Merrifield setting Royals rookie records

Published 12:06 pm Thursday, June 9, 2016

Whit Merrifield just keeps adding to his list of accomplishments in his first two and a half weeks in the big leagues for the Kansas City Royals.

Here’s a look at the amazing feats:

• On May 30, he became the first Royal ever to hit safely in his first nine starts.

• On June 1, he scored a run in a ninth straight game to tie the Royals rookie record (Mike Aviles, 2008).

• On June 1, he achieved his seventh multi-hit game in his 11th start, the first rookie in the majors to do that since Yasiel Puig in 2013.

• On June 1, he recorded a hit and a run in an eighth straight game, the longest streak by a Royal since Alex Gordon had an identical run in 2011.

• His 16 hits in his first 11 games are the most by a Royal since Mark Quinn had 15 hits in his first 11 games in 1999.

Merrifield’s unbelievable start coincided with the Royals sweeping series from the White Sox and the Rays. The defending World Series Champ’s tear ended the same night that Merrifield was out of the lineup for the first time in a while. He got a rest on June 2 and KC blew a late lead at Cleveland and lost 5-4. The Royals had won six straight and 13 of 16 for their best stretch since August of 2014.

Merrifield finally cooled off in Friday’s 6-1 loss to Cleveland, going 0 for 3 with a walk, but the next day he came right back with a first-inning single as he recorded a hit for the 12th time in 13 career starts. That was the same day that manager Ned Yost announced that Merrifield will be the everyday second baseman for the foreseeable future.

“We’re just kind of in awe of what he’s doing,” left fielder Gordon told The Kansas City Star. “It’s special.”

“It’s the mentality he brings every day,” first baseman Eric Hosmer told The Star. “It fits with everybody in here.”

“He’s always just been the best pure baseball player,” reliever Scott Alexander said. “It always seems like people say that, and it’s like a jab, and it’s not. It’s the kind of player you want.”

Merrifield has become a fan favorite. On June 1, a girl sitting  behind the Royals’ dugout held up a sign that read: Get Jiggy Whit It!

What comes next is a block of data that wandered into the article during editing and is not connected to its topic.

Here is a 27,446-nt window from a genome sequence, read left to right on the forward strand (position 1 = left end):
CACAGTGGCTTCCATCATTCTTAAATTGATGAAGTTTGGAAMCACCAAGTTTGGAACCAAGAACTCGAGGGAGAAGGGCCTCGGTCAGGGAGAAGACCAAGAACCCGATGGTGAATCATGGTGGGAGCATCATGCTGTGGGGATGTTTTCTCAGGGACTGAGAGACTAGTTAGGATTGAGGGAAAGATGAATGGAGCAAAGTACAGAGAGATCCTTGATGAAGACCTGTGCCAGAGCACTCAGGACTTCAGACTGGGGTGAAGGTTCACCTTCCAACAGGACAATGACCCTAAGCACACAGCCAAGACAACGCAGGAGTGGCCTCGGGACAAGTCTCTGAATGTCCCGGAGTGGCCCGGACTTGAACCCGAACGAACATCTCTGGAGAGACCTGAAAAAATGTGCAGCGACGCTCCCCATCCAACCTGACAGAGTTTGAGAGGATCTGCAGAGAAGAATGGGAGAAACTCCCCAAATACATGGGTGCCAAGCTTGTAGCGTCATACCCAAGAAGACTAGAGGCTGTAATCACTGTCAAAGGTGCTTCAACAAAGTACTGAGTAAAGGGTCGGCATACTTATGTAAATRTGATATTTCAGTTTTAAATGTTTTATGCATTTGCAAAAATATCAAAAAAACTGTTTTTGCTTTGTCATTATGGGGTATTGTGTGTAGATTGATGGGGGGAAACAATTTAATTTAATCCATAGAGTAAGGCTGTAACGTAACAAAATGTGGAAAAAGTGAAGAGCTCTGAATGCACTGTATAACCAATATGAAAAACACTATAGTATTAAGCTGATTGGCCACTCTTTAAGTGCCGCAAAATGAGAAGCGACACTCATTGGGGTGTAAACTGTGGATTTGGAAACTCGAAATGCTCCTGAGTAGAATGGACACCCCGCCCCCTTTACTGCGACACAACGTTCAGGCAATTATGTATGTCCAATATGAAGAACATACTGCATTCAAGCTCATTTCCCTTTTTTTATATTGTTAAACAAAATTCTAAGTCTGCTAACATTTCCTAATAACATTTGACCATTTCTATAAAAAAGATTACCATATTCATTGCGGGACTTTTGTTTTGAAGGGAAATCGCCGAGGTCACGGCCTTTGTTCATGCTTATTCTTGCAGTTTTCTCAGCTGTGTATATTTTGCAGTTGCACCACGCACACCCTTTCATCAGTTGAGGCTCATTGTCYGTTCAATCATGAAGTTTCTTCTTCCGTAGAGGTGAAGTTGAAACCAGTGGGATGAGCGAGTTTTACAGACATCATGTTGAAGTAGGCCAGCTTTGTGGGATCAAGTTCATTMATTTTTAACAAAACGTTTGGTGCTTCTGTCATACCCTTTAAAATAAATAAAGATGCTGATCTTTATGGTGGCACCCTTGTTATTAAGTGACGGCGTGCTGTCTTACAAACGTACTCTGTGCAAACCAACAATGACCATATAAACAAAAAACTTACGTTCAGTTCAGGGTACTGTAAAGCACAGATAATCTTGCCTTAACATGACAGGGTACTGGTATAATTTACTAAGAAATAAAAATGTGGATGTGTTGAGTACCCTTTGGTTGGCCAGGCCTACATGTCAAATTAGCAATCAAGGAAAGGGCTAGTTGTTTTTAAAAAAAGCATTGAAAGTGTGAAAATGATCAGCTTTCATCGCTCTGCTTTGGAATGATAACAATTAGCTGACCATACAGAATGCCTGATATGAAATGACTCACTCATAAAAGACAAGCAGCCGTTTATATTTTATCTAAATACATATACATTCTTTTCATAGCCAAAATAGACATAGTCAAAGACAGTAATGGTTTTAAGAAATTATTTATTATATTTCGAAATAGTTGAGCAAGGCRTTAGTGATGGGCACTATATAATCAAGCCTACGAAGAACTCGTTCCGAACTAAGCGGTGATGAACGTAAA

The father and son posted remarkably similar numbers during their minor-league careers. Whit’s father, Bill Merrifield, played in 693 games in the minors. Whit played in 683. Whit scored 387 runs; Bill 373. Whit had a .274 batting average; Bill .270. Whit had a .334 on-base percentage; Bill .330. The only real difference was Bill’s .452 slugging percentage to Whit’s .399. The 6-foot-4 Bill had a 53-point edge in slugging because he socked 94 minor-league homers to Whit’s 40. Bill blasted 29 homers for Single-A Peoria in 1984, when his manager was Joe Maddon, the current skipper of the Chicago Cubs.

When Whit was seemingly stuck in Triple-A, it seemed like the family might be destined for some deja vu.

In September of 1987, the phone rang and Bill was headed to The Show. And then he wasn’t. It was unrestrainable joy, followed by Bill falling to his knees.

“I got traded to Pittsburgh for Johnny Ray,” Bill told the Enterprise in 2001. “I played two games with the Triple-A team in Vancouver and then got called up to Pittsburgh. I fly from Vancouver to Pittsburgh all day on a plane, we’re playing the Braves that night and Zane Smith was pitching. They have me taking batting practice in Three Rivers Stadium my myself with all the brass from Pittsburgh standing around the cage. I just get off a plane and I’m tired – no pressure on me, right? He’s throwing and throwing and throwing. It’s like aerobics.

“I go back in the locker room, and that’s when they had Barry Bonds, Bobby Bonilla and Andy Van Slyke. They’re coming up and introducing themselves and my uniform’s in the locker. I’ve got No. 11. The clubhouse guy comes up and goes: ‘You’re starting at first base tonight. What do you need?’”

The debut that Bill had dreamed about for five years quickly evaporated.

“Sometime between the time they tell me I’m starting and game time, my whole career changed,” Bill said. “(Pittsburgh manager) Jim Leyland, who had never seen me play, calls me in his office and said: ‘Bill, I want you to go to instructional league.’ I said: ‘OK.’ I thought he was talking about after the season. He said: ‘I want you to prove to me that you can hit for power.’ I had already hit (90-some) minor-league home runs. I said: ‘When do you want me to go?’ And this was Saturday. He said: ‘We want you there Monday.’ I said: ‘This Monday?’

“And that was it. I never dressed. So in 45 minutes my whole career changed.”

The crushing turn of events sapped Bill’s passion and he hung it up a year later.

“The last day of spring training (in 1988) I’m traded to Texas, and that’s where I learned to play golf,” Bill said. “That’s when I decided I had had enough. My wife (Kissy) got pregnant, I wanted to raise a family and I didn’t enjoy going to park anymore. It’s the best thing I ever did.”

Bill told KC reporters one major difference between he and Whit is Whit can bunt and he couldn’t bunt. He said watching Whit realize his dream is more gratifying than anything he ever did as a player.

“I didn’t love it like Whit loves it,” Bill told The Star. “I did it because it paid me some decent money in Triple-A and I was good at it. But I didn’t love it. He loves it.”